Indexed on: 25 Jan '17Published on: 25 Jan '17Published in: Physical Chemistry Chemical Physics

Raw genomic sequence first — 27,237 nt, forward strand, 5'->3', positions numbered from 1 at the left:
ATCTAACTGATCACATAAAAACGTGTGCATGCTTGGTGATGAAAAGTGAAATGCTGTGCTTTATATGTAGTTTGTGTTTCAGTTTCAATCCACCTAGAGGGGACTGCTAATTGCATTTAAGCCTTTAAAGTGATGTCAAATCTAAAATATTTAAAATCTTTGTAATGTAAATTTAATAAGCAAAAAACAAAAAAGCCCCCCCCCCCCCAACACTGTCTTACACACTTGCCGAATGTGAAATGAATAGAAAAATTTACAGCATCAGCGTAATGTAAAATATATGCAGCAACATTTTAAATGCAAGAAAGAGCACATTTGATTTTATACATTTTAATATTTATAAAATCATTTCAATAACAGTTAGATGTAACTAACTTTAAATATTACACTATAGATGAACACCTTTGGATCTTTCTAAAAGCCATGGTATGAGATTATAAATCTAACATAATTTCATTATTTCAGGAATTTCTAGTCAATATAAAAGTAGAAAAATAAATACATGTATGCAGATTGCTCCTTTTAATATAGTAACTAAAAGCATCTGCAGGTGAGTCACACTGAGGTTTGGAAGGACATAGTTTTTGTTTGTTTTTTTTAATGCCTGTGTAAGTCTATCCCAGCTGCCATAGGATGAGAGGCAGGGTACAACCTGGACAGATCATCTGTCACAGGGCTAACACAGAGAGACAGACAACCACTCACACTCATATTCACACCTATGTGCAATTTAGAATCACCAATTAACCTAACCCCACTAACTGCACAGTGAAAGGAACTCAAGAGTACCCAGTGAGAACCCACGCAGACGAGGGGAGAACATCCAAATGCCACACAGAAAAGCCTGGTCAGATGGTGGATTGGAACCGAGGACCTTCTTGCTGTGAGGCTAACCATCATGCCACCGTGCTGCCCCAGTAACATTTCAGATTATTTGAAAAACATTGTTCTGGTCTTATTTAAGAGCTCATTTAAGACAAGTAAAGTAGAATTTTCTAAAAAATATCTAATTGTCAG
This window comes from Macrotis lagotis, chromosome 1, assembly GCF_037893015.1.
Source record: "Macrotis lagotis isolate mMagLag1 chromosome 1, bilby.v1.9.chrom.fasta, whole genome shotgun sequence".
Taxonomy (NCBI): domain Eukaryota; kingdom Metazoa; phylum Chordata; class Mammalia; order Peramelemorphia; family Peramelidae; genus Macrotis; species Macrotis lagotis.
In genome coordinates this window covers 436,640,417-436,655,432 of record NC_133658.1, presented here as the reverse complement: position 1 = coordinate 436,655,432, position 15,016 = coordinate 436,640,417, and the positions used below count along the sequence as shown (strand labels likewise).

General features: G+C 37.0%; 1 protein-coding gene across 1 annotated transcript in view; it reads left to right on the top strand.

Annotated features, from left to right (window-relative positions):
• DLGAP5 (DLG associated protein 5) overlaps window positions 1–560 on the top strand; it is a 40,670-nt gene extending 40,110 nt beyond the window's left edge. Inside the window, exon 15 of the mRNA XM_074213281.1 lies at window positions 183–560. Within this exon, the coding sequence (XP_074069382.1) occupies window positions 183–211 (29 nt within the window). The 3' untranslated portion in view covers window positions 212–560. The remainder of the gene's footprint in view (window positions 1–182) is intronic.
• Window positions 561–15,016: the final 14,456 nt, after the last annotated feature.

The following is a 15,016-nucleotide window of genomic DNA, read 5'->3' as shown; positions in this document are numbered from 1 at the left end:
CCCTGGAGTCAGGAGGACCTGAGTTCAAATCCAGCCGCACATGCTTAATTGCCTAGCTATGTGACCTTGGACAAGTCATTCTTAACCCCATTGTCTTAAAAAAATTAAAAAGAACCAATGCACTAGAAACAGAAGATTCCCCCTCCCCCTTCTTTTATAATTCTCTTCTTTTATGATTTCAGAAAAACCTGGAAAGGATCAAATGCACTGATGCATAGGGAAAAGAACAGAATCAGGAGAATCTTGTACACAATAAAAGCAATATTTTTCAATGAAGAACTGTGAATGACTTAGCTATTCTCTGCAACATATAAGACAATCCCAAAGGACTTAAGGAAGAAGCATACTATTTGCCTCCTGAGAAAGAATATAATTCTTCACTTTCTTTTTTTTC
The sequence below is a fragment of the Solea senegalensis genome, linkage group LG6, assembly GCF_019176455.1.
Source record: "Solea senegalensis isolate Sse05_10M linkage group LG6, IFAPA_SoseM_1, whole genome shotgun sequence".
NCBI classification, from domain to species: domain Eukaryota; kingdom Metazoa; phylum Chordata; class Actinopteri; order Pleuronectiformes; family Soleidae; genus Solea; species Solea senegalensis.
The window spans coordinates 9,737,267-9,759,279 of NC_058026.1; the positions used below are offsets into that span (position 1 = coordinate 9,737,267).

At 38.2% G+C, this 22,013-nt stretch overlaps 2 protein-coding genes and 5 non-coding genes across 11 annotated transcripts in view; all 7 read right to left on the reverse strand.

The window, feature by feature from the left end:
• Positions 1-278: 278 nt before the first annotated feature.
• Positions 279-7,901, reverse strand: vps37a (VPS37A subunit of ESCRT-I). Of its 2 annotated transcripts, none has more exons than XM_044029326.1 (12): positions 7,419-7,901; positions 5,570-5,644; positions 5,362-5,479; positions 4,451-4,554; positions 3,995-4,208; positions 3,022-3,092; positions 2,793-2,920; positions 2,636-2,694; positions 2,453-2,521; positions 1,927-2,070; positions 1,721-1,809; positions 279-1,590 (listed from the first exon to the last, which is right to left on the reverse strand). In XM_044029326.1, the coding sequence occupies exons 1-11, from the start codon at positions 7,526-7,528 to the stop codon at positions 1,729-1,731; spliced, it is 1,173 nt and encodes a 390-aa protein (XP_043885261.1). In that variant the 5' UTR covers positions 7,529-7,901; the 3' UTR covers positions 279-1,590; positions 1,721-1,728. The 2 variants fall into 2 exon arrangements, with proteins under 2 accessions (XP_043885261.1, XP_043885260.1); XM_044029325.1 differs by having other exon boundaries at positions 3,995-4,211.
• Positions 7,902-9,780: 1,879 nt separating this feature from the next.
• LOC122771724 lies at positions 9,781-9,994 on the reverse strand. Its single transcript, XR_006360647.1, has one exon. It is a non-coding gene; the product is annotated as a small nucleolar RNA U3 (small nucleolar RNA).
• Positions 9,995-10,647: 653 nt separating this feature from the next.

Solvation plays an important role in virtually all biomolecular recognition and binding processes. However, the consequences of changes in solvation conditions often remain elusive. In this work, we combined isothermal titration calorimetry (ITC) and molecular dynamics (MD) simulations to investigate the effect of solvent composition on the thermodynamics of protein-ligand binding. We studied the binding of p-aminobenzamidine (PAB) to trypsin in various water/methanol mixtures as a model system for a biomolecular complex. Our ITC experiments show that the free energy of binding changes only very modestly with methanol concentration, and that this small change is due to strong enthalpy-entropy compensation. The MD and free energy simulations not only reproduce the experimental binding free energies, but also provide atomic-level insights into the mechanisms behind the thermodynamic observations. The more favorable binding enthalpy at increased methanol concentrations (when compared to pure water) is attributed to stronger protein-ligand and intramolecular protein-protein interactions. The stronger protein-ligand interaction is linked to a small-scale conformational rearrangement of the L2 binding pocket loop, which senses the solvent environment. Remarkably, the stronger interactions do not substantially reduce the configurational entropy of the protein. Instead, the more disfavorable entropy contribution to the binding free energy at increased methanol concentrations is due to the desolvation of the ligand from the bulk, which is more favorable in pure aqueous solution than in the presence of methanol. Our work thus underpins the importance of including conformational flexibility, even for an overall rather rigid complex, since even small-amplitude motions can significantly alter the binding energetics. Furthermore, the ability of our combined ITC/MD approach to assign different thermodynamic contributions to distinct conformational states might contribute to an enhanced understanding of biomolecular binding processes in general.